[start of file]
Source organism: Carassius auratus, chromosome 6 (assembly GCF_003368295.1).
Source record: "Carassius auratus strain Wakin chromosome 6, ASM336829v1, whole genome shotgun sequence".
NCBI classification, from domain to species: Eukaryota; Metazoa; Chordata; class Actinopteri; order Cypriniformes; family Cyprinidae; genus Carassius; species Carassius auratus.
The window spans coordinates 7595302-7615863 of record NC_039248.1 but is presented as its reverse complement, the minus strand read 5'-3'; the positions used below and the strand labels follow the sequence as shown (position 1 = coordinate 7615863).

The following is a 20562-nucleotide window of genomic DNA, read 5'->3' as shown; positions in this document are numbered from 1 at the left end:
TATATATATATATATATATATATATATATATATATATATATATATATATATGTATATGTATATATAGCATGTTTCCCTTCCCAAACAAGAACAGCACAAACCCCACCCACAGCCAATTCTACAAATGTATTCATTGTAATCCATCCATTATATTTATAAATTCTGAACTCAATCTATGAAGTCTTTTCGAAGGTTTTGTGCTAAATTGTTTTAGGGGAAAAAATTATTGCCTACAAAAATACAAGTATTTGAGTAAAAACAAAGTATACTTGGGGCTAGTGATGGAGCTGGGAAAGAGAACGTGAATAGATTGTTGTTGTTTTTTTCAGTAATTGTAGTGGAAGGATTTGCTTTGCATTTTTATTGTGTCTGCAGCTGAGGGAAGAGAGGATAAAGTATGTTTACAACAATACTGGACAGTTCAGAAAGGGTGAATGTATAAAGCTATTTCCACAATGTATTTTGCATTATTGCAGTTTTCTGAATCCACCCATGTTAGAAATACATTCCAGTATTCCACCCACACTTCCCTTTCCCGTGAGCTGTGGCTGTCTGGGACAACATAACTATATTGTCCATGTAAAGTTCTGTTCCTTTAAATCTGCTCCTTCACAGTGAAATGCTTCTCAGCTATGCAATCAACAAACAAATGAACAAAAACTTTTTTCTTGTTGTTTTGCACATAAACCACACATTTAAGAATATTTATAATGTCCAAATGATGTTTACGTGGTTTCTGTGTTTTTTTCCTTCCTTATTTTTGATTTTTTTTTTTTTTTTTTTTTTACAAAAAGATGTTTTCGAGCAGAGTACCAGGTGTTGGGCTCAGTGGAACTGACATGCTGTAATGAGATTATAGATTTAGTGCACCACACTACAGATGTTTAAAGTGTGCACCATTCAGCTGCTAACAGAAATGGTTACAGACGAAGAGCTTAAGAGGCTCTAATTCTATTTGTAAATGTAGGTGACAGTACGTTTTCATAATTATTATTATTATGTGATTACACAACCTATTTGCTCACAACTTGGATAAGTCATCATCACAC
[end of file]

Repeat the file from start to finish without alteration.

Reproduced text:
Source organism: Carassius auratus, chromosome 6 (assembly GCF_003368295.1).
Source record: "Carassius auratus strain Wakin chromosome 6, ASM336829v1, whole genome shotgun sequence".
NCBI classification, from domain to species: Eukaryota; Metazoa; Chordata; class Actinopteri; order Cypriniformes; family Cyprinidae; genus Carassius; species Carassius auratus.
The window spans coordinates 7595302-7615863 of record NC_039248.1 but is presented as its reverse complement, the minus strand read 5'-3'; the positions used below and the strand labels follow the sequence as shown (position 1 = coordinate 7615863).

The following is a 20562-nucleotide window of genomic DNA, read 5'->3' as shown; positions in this document are numbered from 1 at the left end:
TATATATATATATATATATATATATATATATATATATATATATATATATATGTATATGTATATATAGCATGTTTCCCTTCCCAAACAAGAACAGCACAAACCCCACCCACAGCCAATTCTACAAATGTATTCATTGTAATCCATCCATTATATTTATAAATTCTGAACTCAATCTATGAAGTCTTTTCGAAGGTTTTGTGCTAAATTGTTTTAGGGGAAAAAATTATTGCCTACAAAAATACAAGTATTTGAGTAAAAACAAAGTATACTTGGGGCTAGTGATGGAGCTGGGAAAGAGAACGTGAATAGATTGTTGTTGTTTTTTTCAGTAATTGTAGTGGAAGGATTTGCTTTGCATTTTTATTGTGTCTGCAGCTGAGGGAAGAGAGGATAAAGTATGTTTACAACAATACTGGACAGTTCAGAAAGGGTGAATGTATAAAGCTATTTCCACAATGTATTTTGCATTATTGCAGTTTTCTGAATCCACCCATGTTAGAAATACATTCCAGTATTCCACCCACACTTCCCTTTCCCGTGAGCTGTGGCTGTCTGGGACAACATAACTATATTGTCCATGTAAAGTTCTGTTCCTTTAAATCTGCTCCTTCACAGTGAAATGCTTCTCAGCTATGCAATCAACAAACAAATGAACAAAAACTTTTTTCTTGTTGTTTTGCACATAAACCACACATTTAAGAATATTTATAATGTCCAAATGATGTTTACGTGGTTTCTGTGTTTTTTTCCTTCCTTATTTTTGATTTTTTTTTTTTTTTTTTTTTTACAAAAAGATGTTTTCGAGCAGAGTACCAGGTGTTGGGCTCAGTGGAACTGACATGCTGTAATGAGATTATAGATTTAGTGCACCACACTACAGATGTTTAAAGTGTGCACCATTCAGCTGCTAACAGAAATGGTTACAGACGAAGAGCTTAAGAGGCTCTAATTCTATTTGTAAATGTAGGTGACAGTACGTTTTCATAATTATTATTATTATGTGATTACACAACCTATTTGCTCACAACTTGGATAAGTCATCATCACAC